U.S. Supreme Court to hear arguments Monday in union fees case
WASHINGTON, D.C. (WKOW) -- The Supreme Court is hearing arguments in a case that could deal a painful financial blow to organized labor, taking up a challenge to a law that allows unions representing government employees to collect fees from workers who choose not to join.
Some union workers say a possible outcome in the Janus vs. AFSCME case could significantly weaken the power of organized labor.
If the high court rules in favor of the plaintiff, Mark Janus, an Illinois public worker, non-union members will no longer be forced to pay union fees.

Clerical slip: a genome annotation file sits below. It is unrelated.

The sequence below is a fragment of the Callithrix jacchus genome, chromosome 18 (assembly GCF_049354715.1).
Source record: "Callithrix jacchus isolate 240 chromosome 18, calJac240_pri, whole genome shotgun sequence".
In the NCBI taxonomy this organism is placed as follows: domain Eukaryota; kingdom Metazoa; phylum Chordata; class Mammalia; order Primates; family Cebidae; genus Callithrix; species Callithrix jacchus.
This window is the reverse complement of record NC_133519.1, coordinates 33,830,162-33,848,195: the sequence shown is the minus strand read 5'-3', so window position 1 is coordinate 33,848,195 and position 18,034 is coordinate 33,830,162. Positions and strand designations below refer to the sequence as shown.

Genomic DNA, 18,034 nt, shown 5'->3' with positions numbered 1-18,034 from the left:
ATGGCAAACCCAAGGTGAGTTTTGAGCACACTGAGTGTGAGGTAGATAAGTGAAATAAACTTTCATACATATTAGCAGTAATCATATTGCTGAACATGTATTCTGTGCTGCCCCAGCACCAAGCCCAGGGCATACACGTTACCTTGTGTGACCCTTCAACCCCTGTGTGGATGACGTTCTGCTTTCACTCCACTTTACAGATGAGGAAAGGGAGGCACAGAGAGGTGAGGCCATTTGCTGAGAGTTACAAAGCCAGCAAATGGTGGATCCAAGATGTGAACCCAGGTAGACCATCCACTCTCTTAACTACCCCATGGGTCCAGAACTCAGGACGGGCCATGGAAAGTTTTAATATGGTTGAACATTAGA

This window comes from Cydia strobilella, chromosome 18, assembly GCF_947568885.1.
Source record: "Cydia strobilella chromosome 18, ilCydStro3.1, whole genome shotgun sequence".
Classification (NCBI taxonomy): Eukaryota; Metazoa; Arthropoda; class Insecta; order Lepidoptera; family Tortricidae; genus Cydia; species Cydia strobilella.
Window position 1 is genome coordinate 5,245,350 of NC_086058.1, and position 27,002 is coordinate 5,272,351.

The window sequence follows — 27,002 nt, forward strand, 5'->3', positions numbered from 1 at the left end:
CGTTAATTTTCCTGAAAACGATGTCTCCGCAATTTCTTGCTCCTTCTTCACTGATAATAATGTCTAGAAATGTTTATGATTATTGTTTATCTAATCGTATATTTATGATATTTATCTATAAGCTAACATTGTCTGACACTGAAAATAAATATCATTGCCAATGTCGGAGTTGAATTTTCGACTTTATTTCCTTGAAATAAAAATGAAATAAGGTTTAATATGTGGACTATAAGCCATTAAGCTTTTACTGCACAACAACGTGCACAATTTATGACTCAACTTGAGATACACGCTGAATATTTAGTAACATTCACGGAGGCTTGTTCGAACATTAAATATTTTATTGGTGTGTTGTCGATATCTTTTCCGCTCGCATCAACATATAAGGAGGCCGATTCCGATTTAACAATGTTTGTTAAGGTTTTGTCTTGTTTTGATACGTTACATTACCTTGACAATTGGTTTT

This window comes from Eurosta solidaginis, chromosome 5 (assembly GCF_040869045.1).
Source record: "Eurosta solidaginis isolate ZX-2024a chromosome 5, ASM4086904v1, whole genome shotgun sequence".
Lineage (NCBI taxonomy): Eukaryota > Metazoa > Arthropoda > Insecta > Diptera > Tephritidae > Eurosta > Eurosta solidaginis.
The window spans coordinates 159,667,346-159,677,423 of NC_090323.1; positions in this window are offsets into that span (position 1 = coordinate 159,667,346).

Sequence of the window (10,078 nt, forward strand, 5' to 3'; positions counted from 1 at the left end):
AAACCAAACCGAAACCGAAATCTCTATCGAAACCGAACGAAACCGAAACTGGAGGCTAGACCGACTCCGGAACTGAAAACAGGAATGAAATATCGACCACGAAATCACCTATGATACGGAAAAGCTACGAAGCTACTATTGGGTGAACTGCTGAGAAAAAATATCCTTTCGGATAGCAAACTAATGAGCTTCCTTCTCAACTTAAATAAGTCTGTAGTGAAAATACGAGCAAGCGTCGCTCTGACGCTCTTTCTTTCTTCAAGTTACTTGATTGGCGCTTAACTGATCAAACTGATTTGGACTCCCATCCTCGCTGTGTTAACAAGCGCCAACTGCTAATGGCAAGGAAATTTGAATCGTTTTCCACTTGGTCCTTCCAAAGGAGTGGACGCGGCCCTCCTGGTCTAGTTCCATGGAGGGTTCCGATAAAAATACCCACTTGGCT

But a spokesperson with AFSCME, Michael Horecki says non-union workers will still benefit from work done by the unions.
"In a union environment, anyone who's in a union shop has to participate in paying fair share for their representation," said Horeckli. "So, no matter who you are, you get a benefit because the union negotiates your contract, gets you fair wages, fair health care. this Supreme Court case says you no longer have to do that."
Justice Neil Gorsuch is expected to be a pivotal player during Monday's hearing.
In 2016, the high court dealt with a similar challenge and appeared close to overturning a law that requires non-members to have over "Fair Share" fees linked to certain issues, like physical safety and training. But Justice Antonin Scalia's death led the court evenly splitting the vote.